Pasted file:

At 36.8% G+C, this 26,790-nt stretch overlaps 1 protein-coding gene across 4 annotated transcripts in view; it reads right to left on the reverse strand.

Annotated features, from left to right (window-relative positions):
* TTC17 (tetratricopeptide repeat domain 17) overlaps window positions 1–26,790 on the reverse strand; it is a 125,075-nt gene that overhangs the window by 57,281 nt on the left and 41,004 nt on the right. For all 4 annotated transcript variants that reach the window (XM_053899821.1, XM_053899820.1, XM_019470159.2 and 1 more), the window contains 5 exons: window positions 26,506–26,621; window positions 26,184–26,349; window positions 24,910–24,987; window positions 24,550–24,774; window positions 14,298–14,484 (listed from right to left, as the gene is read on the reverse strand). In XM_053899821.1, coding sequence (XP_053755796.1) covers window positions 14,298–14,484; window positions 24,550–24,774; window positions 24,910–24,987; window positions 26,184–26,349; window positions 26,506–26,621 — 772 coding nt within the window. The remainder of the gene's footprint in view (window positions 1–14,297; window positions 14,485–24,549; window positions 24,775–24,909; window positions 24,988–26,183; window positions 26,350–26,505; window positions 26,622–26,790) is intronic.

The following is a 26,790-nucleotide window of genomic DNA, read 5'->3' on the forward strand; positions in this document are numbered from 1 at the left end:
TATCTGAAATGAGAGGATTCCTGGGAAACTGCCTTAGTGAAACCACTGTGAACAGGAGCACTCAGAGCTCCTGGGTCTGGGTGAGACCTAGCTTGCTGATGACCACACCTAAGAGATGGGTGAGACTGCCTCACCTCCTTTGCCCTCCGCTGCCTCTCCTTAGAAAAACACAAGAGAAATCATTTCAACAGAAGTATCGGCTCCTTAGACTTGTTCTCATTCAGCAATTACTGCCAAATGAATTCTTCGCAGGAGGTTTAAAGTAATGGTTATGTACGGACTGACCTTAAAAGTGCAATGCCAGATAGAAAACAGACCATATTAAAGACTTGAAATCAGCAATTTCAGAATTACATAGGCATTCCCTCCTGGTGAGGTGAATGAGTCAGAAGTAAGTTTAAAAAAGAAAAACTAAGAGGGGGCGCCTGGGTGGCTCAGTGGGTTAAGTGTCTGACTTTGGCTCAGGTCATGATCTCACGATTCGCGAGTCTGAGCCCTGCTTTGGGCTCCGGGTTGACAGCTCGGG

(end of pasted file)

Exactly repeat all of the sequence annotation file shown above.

At 36.8% G+C, this 26,790-nt stretch overlaps 1 protein-coding gene across 4 annotated transcripts in view; it reads right to left on the reverse strand.

Annotated features, from left to right (window-relative positions):
* TTC17 (tetratricopeptide repeat domain 17) overlaps window positions 1–26,790 on the reverse strand; it is a 125,075-nt gene that overhangs the window by 57,281 nt on the left and 41,004 nt on the right. For all 4 annotated transcript variants that reach the window (XM_053899821.1, XM_053899820.1, XM_019470159.2 and 1 more), the window contains 5 exons: window positions 26,506–26,621; window positions 26,184–26,349; window positions 24,910–24,987; window positions 24,550–24,774; window positions 14,298–14,484 (listed from right to left, as the gene is read on the reverse strand). In XM_053899821.1, coding sequence (XP_053755796.1) covers window positions 14,298–14,484; window positions 24,550–24,774; window positions 24,910–24,987; window positions 26,184–26,349; window positions 26,506–26,621 — 772 coding nt within the window. The remainder of the gene's footprint in view (window positions 1–14,297; window positions 14,485–24,549; window positions 24,775–24,909; window positions 24,988–26,183; window positions 26,350–26,505; window positions 26,622–26,790) is intronic.

The following is a 26,790-nucleotide window of genomic DNA, read 5'->3' on the forward strand; positions in this document are numbered from 1 at the left end:
TATCTGAAATGAGAGGATTCCTGGGAAACTGCCTTAGTGAAACCACTGTGAACAGGAGCACTCAGAGCTCCTGGGTCTGGGTGAGACCTAGCTTGCTGATGACCACACCTAAGAGATGGGTGAGACTGCCTCACCTCCTTTGCCCTCCGCTGCCTCTCCTTAGAAAAACACAAGAGAAATCATTTCAACAGAAGTATCGGCTCCTTAGACTTGTTCTCATTCAGCAATTACTGCCAAATGAATTCTTCGCAGGAGGTTTAAAGTAATGGTTATGTACGGACTGACCTTAAAAGTGCAATGCCAGATAGAAAACAGACCATATTAAAGACTTGAAATCAGCAATTTCAGAATTACATAGGCATTCCCTCCTGGTGAGGTGAATGAGTCAGAAGTAAGTTTAAAAAAGAAAAACTAAGAGGGGGCGCCTGGGTGGCTCAGTGGGTTAAGTGTCTGACTTTGGCTCAGGTCATGATCTCACGATTCGCGAGTCTGAGCCCTGCTTTGGGCTCCGGGTTGACAGCTCGGG